Here’s the first story submitted in response to our photo prompt by Jean-Daniel PhotographyThere’s still time to send yours by Sept. 5th to FreeValleyPublishing@gmail.com

w23At the back of the scaffolding the stone crackled. A face appeared, for just a moment, it grimaced and it called. But the boy leaning against the pillar couldn’t hear. He was standing in a portal, where flesh turned to stone, turned to plaster or bronze or any other substance that transformed the animate into frozen inanimate.

A sign nearby read;

‘Take a moment to pause, to look at the world,

To ponder your place in it. Or, take a step down from here,

Walk away and forget to learn anything.

Or stay and wonder, what does it all mean, Forever.’

The boy couldn’t see the sign either. He was teasing for the camera, making a pose. Perhaps it would be alright. Young people have a hard time holding themselves truly still. They fidget, and posing, grin just a little bit.

The face at the back of the scaffolding ached. The boy was frozen, for just an instant, and that encouraged action to be taken by the wrong agent. And once again the face was caught too. Not in the solid, hidden world it preferred, but in the impervious deplorable snapshot. The animate became the inanimate. The boy, along with the face and the bronze man leaning against the other pillar, was stilled for all time in the photograph.

by Victoria Bastedo – winneyb at SnoValleyHobbit

Mistress of the Dancing Bones

Francois appeared to Ashia’s right and slashed his dagger at one of the spears. The metal tip flew off. Then he was gone. He reappeared at her left and thrust his dagger through an opening. It bit at her side and she hissed in pain. Gripping thedancing-bones-cover wound, she spun around to face left but she knew he wouldn’t strike there again. Ashia thrust her spears behind her, trying to catch him, but true to her father’s training, Francois was adapting to her already.

Francois appeared crouched down at Ashia’s feet right in front of her and swept her feet. She tumbled down to the ground on her side, the one that was already bleeding and it sent an intense jolt of pain through her body. Ashia again tried to blow Francois back, but he rammed both blades into the ground and held onto them tight. Though his body lurched back, she couldn’t quite shake him loose.  Once her blast ended, he leapt back to his feet and landed on top of her with his blades crossed at her neck.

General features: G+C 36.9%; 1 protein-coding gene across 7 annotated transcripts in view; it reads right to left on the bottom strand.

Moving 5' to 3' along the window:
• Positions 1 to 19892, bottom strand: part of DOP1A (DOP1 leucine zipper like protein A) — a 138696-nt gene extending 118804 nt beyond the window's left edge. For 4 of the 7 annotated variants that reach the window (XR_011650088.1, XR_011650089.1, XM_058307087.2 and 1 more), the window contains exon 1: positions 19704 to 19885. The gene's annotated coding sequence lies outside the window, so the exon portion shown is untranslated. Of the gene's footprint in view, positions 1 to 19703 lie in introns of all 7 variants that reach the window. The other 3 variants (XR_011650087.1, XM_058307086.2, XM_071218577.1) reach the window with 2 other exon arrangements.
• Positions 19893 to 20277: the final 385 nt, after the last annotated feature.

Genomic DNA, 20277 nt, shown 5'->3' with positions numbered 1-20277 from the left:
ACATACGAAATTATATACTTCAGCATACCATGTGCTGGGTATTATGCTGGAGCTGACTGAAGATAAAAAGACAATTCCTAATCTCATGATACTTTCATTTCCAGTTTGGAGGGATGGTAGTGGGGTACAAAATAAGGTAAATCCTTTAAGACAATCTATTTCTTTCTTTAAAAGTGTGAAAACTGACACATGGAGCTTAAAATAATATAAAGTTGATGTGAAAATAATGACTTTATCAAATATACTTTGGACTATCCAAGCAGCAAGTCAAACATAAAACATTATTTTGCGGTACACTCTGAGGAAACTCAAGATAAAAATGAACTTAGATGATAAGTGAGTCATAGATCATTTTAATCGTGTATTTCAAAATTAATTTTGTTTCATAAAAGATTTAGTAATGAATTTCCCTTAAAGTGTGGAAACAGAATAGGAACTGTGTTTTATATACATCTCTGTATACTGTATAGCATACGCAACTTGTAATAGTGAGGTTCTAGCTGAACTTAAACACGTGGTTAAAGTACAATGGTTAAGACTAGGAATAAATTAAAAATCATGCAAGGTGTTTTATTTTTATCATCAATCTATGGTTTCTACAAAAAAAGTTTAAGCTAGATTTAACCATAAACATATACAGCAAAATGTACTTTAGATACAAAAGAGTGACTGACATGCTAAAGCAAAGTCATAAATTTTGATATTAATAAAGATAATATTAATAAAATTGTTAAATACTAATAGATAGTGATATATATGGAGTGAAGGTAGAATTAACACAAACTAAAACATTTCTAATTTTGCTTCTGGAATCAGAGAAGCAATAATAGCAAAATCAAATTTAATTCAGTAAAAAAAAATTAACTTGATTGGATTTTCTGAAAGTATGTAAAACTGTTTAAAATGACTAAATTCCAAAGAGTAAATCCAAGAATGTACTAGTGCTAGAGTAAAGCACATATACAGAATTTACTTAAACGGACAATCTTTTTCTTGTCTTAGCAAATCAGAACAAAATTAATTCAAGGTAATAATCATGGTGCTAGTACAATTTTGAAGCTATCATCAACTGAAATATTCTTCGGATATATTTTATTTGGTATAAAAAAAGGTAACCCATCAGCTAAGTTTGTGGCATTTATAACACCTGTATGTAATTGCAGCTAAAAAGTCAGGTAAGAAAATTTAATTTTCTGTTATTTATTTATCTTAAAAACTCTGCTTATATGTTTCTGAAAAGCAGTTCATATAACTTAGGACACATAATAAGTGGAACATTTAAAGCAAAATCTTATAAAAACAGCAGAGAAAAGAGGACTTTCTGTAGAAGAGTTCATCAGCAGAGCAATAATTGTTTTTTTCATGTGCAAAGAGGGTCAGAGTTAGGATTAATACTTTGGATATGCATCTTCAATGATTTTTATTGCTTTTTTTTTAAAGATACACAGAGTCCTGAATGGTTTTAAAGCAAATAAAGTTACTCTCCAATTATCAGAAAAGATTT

“Surrender or die!” Francois shouted to her playfully.

The crowd groaned in fear for their favorite Ashia. She just smiled. “Never!” Her lifeforce was already sinking into Francois draining his life force. She had a good reserve she was building already from him. Now with him so close, her lines were weaving into him everywhere. She slowly pushed his arms up away from her and towards his own neck. His brows furrowed as he fought back against her. His strength was formidable, but ever so slowly she was winning out.

Francois backed away from Ashia and she leapt up to the balls of her feet. “What are you doing?” he asked in a strained voice.

“Trying to win!” Ashia said with a smile. As he backed away, her control weakened, and within a moment, he pushed his arms out in front of him. She still couldn’t maintain such tight control for long at a distance.

He stood back up, but stumbled as he did. He was starting to feel the lifedrain. Francois shook himself to clear his mind and focus. Ashia backed up and gathered her scattered weaponry to her. They spun around her again in a tight formation as she watched his face for any slight betrayal of his next move.

He was learning quickly. Francois’s face betrayed nothing. His body tensed and he seemed about to flicker away, when Camille spoke.

“Enough!” she said in a quivering tone Ashia had never heard come from her lips. “I’ve seen enough!” Her hands ran through her hair and she looked away, her eyes scoured over everything other than Ashia.

They settled on Etienne. “What did you do to my daughter?” she asked, though she and Ashia were not technically related.

Etienne said dryly, “I stepped out of her way.”

Camille’s heels echoed through the silent courtyard as she approached, visibly shaken.

“I came here to collect a wayward child and I find… this,” Camille said.

Excerpt by Thomas Alexander – Featured with permission